## Algebraic combinatorics Lecture 9: symmetric group representations and isomorphism of symmetric functions and class functions

Since I am not a superhuman, my blog lengths will significantly reduce in size from now on. Let ${L(G)}$ be the space of functions on a finite group ${G}$. We can define the usual inner product on it, and the convolution makes it into a group algebra; one can associate each function with an element of the group algebra in the obvious way. The center of ${L(G)}$ consists of class functions, as testified by the indicator functions of single elements. Thus a basis of the center is given by ${\delta_C}$, where ${C}$ ranges over conjugacy classes. For class functions on ${S_n}$,

$\displaystyle \langle f, h \rangle = \sum_\lambda \frac{f(\lambda) h(\lambda)}{z_\lambda}. \ \ \ \ \ (17)$

Definition 9 Let ${CL = \bigoplus_{n=0}^\infty CL_n}$ to be the graded algebra of class functions, where multiplication is defined by

$\displaystyle f \circ g = \rm{IND}_{S_n \times S_m}^{S_{n+m}}(f \times g) \in CL_{n+m}. \ \ \ \ \ (18)$

Further let ${\rm{ch}: CL \rightarrow \Lambda}$ called the characteristic map be defined by

$\displaystyle \rm{ch}(f) = \frac{1}{n!} \sum_{\omega \in S_n} f(\omega) p_{\rho(\omega)} = \sum_{\lambda\vdash n} f(\lambda) p_\lambda / z_\lambda. \ \ \ \ \ (19)$

Proposition 10 Ch is an isometry.

The induced map ${\rm{IND}_{S_n \times S_m}^{S_{n+m}}(f)}$ is defined by the Frobenius relation:

$\displaystyle \langle \rm{IND}_{S_n \times S_m}^{S_{n+m}}(f), \chi \rangle_G = \langle f, \rm{Res}_H^G \chi\rangle_G \ \ \ \ \ (20)$

or equivalently,

$\displaystyle \rm{IND}_{S_n \times S_m}^{S_{n+m}}(f)(s) = \sum_{i=0}^k \bar{f}(t_i^{-1} s t_i), \ \ \ \ \ (21)$

where ${t_i}$ are representative of right cosets of ${H}$ in ${G}$, and ${\bar{f}}$ equals f on H and 0 o.w.
The proposition above is easy, next we show

Proposition 11 Ch is an algebra isomorphism.

Proof: One can write

$\displaystyle Ch(f) = \langle f, \psi \rangle \ \ \ \ \ (22)$

where ${\psi: S_n \rightarrow \Lambda^n}$ given by ${\psi(\omega) = p_{\rho(\omega)}}$. Note ${\psi}$ is a function on ${S_n}$ with value in the space of symmetric functions. This coupled with Frobenius reciprocity easily prove the assertion. $\Box$

Need some representation theory of ${S_n}$. For a G-set X (G acts transitively), one has the permutation reprsentation on it. For set partitions of ${[n]}$ given by a partition ${\lambda}$, called partial rankings, ${S_N}$ acts on them in the natural way, i.e., permuting the labels. This representation is called Specht module.
Fact: ${m^\lambda = \rm{IND}_{S_\lambda}^{S_n} (1)}$, where ${S_\lambda = S_{\lambda_1} \times \ldots \times S_{\lambda_k} \subset S_n}$. But these representations are reducible, for instance:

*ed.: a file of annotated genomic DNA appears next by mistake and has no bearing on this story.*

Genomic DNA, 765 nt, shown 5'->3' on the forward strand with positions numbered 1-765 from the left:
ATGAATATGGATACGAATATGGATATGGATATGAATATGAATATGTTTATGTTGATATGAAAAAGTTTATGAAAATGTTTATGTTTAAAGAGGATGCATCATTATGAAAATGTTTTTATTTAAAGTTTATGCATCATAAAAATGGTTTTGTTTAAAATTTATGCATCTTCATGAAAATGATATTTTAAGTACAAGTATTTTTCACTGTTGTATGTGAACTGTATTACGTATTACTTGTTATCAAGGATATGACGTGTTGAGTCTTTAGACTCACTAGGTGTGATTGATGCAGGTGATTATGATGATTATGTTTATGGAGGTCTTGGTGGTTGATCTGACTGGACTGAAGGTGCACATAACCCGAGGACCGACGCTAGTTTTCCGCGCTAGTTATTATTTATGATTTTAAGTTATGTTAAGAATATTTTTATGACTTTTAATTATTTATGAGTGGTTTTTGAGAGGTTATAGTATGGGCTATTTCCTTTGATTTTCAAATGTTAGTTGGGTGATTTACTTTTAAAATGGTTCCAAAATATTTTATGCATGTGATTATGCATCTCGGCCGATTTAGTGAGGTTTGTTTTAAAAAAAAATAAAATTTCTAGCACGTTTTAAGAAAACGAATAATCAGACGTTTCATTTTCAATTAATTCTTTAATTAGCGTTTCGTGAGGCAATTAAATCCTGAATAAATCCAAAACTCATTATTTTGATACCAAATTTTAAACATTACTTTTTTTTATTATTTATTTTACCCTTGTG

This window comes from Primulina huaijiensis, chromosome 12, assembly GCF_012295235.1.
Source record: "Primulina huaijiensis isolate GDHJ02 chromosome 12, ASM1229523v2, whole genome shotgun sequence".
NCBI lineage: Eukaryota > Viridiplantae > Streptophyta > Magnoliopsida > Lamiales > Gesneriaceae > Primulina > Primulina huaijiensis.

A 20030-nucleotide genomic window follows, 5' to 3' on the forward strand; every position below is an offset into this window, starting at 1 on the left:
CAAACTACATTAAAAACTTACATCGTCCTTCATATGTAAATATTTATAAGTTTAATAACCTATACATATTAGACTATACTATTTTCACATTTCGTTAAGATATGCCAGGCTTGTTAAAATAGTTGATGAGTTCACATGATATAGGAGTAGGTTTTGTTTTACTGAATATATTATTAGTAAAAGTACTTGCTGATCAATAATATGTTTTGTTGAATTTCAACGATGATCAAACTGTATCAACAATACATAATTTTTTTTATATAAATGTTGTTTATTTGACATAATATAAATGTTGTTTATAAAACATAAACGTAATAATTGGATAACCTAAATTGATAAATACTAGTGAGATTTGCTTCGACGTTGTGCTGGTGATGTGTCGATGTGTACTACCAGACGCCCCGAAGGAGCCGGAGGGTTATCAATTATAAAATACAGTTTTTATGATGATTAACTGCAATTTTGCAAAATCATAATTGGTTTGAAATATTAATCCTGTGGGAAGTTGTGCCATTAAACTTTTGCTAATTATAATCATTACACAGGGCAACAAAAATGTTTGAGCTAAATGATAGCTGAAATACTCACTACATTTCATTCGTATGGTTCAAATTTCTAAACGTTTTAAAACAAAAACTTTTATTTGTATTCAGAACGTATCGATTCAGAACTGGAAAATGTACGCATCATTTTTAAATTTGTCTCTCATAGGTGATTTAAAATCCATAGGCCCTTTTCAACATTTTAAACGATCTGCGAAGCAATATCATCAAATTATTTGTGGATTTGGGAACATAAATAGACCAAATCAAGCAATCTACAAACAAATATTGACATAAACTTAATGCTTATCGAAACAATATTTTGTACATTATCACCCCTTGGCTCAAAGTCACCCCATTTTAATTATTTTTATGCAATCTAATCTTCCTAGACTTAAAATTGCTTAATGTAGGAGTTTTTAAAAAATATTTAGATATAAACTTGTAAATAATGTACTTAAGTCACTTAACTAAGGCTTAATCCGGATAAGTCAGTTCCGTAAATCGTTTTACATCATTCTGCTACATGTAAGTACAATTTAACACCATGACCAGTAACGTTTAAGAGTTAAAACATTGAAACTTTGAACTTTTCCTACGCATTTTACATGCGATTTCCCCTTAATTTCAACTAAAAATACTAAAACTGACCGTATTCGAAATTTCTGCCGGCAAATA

$\displaystyle m^{n-1,1} = S^n \oplus S^{n-1,1}. \ \ \ \ \ (23)$

Let ${\eta^\lambda}$ be the character of ${m^\lambda}$.

Proposition 12

$\displaystyle \rm{ch}(\eta^\lambda) = h_\lambda = h_{\lambda_1} \ldots h_{\lambda_l} \ \ \ \ \ (24)$

Proof: First we establish it for ${f = 1 = \delta_{S_n}}$. So we basically need ${Ch(f) = \sum_\lambda \frac{p_\lambda}{z_\lambda} \overset{?}{=} h_n}$. Recall ${\prod_{i,j} (1-x_i y_j)^{-1} = \sum_\lambda \frac{p_\lambda(x) p_\lambda(y)}{z_\lambda}}$. Setting ${y_1 = 1}$, ${y_2 = \ldots =0}$, then ${p_\lambda(y) = t^{|\lambda|}}$. Then

$\displaystyle \prod_i (1-tx_i)^{-1} = \sum_\lambda \frac{p_\lambda(x)}{z_\lambda} t^{|\lambda|}\\ = \sum_n t^n \sum_{\lambda \vdash n} \frac{p_\lambda(x)}{z_\lambda} \ \ \ \ \ (25)$

But ${[t^n] \prod_i (1-x_i t)^{-1} = h_n}$.
Finally

$\displaystyle Ch(\eta^\lambda) = Ch(\delta_{S_{\lambda_1}} \circ \ldots \circ \delta_{S_{\lambda_l}}) = h_{\lambda_1} h_{\lambda_2} \ldots h_{\lambda_l} = h_\lambda \ \ \ \ \ (26)$

$\Box$

Next we find linear combinations of ${\{\eta_\lambda\}}$ giving an irreducible character. Recall Munagen-Nakayama:

$\displaystyle p_\mu = \sum_{\lambda \vdash n} \chi^\lambda(\mu) s_\lambda\\ s_\mu = \sum_{\lambda \vdash n} \frac{\chi^\lambda(\mu)}{z_\lambda} p_\lambda. \ \ \ \ \ (27)$

${\chi^\lambda(\mu)}$ is the number of tableaux of shape ${\lambda}$ and type ${\mu}$. Define the following linear combination of products of ${\eta_\lambda}$‘s:

$\displaystyle \psi^\lambda = \det (\eta^{\lambda_i + j -i}) \ \ \ \ \ (28)$

in analogy of Jacobi-Trudi formula for Schur functions. Then using isometry and algebra isomorphism of ${\rm{ch}}$, we see

$\displaystyle \langle \psi^\lambda, \psi^\nu \rangle = \delta_{\lambda \nu}. \ \ \ \ \ (29)$

Since the ${\eta^k}$‘s are characters of possibly reducible representations, which in turn are ${{\mathbb Z}}$-linear combinations of irreps, we know that ${\pm \psi^\lambda}$‘s must be irreducible characters. And since ${\psi^\lambda(1) = }$ the number of SSYT’s which is positive, we know that ${\psi^\lambda}$ is the irreducible characters (they evaluate to a positive trace on identity) and can be identified with ${\chi^\lambda}$.